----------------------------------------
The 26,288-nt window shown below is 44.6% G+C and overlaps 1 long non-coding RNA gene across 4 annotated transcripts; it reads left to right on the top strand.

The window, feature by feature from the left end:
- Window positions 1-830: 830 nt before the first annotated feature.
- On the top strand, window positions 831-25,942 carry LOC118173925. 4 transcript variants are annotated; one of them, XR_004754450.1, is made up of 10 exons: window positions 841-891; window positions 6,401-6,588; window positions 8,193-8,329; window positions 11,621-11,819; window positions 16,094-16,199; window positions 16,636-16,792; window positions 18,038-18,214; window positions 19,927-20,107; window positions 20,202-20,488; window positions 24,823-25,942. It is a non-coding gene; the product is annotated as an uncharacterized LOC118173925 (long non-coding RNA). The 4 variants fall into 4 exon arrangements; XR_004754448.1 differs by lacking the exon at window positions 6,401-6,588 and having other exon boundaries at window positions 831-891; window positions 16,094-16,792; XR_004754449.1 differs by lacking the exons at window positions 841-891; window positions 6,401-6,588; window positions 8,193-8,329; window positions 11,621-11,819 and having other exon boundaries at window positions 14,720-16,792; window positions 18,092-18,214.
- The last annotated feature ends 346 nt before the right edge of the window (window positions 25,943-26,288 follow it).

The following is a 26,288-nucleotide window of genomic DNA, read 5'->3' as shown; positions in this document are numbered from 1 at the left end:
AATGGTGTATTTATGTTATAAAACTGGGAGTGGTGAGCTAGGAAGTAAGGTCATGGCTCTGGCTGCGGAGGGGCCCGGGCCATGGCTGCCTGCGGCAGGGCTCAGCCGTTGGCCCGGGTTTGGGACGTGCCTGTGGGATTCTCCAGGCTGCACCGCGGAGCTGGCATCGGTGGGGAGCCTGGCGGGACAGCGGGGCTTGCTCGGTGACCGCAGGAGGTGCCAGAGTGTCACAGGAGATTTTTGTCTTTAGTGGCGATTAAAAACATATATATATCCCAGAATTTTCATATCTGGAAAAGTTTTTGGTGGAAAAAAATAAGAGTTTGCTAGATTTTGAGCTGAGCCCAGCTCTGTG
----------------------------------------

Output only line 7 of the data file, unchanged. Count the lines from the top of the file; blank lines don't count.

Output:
AATGGTGTATTTATGTTATAAAACTGGGAGTGGTGAGCTAGGAAGTAAGGTCATGGCTCTGGCTGCGGAGGGGCCCGGGCCATGGCTGCCTGCGGCAGGGCTCAGCCGTTGGCCCGGGTTTGGGACGTGCCTGTGGGATTCTCCAGGCTGCACCGCGGAGCTGGCATCGGTGGGGAGCCTGGCGGGACAGCGGGGCTTGCTCGGTGACCGCAGGAGGTGCCAGAGTGTCACAGGAGATTTTTGTCTTTAGTGGCGATTAAAAACATATATATATCCCAGAATTTTCATATCTGGAAAAGTTTTTGGTGGAAAAAAATAAGAGTTTGCTAGATTTTGAGCTGAGCCCAGCTCTGTG